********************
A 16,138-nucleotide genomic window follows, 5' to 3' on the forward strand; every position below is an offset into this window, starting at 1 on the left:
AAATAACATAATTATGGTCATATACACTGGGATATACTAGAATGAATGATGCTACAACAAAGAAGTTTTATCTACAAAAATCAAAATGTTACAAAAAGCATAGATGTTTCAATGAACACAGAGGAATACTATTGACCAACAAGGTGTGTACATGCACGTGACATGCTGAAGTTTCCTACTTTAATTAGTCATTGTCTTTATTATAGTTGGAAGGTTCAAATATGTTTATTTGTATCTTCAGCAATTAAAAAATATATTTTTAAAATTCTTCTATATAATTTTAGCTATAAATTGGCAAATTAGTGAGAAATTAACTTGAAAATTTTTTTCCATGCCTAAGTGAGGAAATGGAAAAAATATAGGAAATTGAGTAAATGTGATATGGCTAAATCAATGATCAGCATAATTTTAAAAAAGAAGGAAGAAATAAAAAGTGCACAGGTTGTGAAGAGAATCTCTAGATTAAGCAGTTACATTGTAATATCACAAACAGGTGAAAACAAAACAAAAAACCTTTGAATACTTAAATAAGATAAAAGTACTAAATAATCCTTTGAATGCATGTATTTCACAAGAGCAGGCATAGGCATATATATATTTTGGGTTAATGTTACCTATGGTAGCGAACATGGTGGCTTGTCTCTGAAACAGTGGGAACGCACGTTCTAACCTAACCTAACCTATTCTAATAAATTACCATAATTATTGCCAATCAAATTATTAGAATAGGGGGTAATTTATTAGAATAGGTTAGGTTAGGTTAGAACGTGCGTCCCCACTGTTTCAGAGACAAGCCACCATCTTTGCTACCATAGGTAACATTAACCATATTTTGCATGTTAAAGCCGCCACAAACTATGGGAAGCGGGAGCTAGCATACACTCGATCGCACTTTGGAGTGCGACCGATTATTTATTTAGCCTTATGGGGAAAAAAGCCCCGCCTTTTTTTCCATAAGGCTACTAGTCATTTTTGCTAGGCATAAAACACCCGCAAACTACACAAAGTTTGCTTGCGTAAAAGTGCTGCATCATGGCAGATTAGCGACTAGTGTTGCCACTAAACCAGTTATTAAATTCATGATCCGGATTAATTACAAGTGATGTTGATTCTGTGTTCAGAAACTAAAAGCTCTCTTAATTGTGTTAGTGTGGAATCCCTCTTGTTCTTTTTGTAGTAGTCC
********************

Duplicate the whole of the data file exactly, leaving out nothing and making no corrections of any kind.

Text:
A 16,138-nucleotide genomic window follows, 5' to 3' on the forward strand; every position below is an offset into this window, starting at 1 on the left:
AAATAACATAATTATGGTCATATACACTGGGATATACTAGAATGAATGATGCTACAACAAAGAAGTTTTATCTACAAAAATCAAAATGTTACAAAAAGCATAGATGTTTCAATGAACACAGAGGAATACTATTGACCAACAAGGTGTGTACATGCACGTGACATGCTGAAGTTTCCTACTTTAATTAGTCATTGTCTTTATTATAGTTGGAAGGTTCAAATATGTTTATTTGTATCTTCAGCAATTAAAAAATATATTTTTAAAATTCTTCTATATAATTTTAGCTATAAATTGGCAAATTAGTGAGAAATTAACTTGAAAATTTTTTTCCATGCCTAAGTGAGGAAATGGAAAAAATATAGGAAATTGAGTAAATGTGATATGGCTAAATCAATGATCAGCATAATTTTAAAAAAGAAGGAAGAAATAAAAAGTGCACAGGTTGTGAAGAGAATCTCTAGATTAAGCAGTTACATTGTAATATCACAAACAGGTGAAAACAAAACAAAAAACCTTTGAATACTTAAATAAGATAAAAGTACTAAATAATCCTTTGAATGCATGTATTTCACAAGAGCAGGCATAGGCATATATATATTTTGGGTTAATGTTACCTATGGTAGCGAACATGGTGGCTTGTCTCTGAAACAGTGGGAACGCACGTTCTAACCTAACCTAACCTATTCTAATAAATTACCATAATTATTGCCAATCAAATTATTAGAATAGGGGGTAATTTATTAGAATAGGTTAGGTTAGGTTAGAACGTGCGTCCCCACTGTTTCAGAGACAAGCCACCATCTTTGCTACCATAGGTAACATTAACCATATTTTGCATGTTAAAGCCGCCACAAACTATGGGAAGCGGGAGCTAGCATACACTCGATCGCACTTTGGAGTGCGACCGATTATTTATTTAGCCTTATGGGGAAAAAAGCCCCGCCTTTTTTTCCATAAGGCTACTAGTCATTTTTGCTAGGCATAAAACACCCGCAAACTACACAAAGTTTGCTTGCGTAAAAGTGCTGCATCATGGCAGATTAGCGACTAGTGTTGCCACTAAACCAGTTATTAAATTCATGATCCGGATTAATTACAAGTGATGTTGATTCTGTGTTCAGAAACTAAAAGCTCTCTTAATTGTGTTAGTGTGGAATCCCTCTTGTTCTTTTTGTAGTAGTCC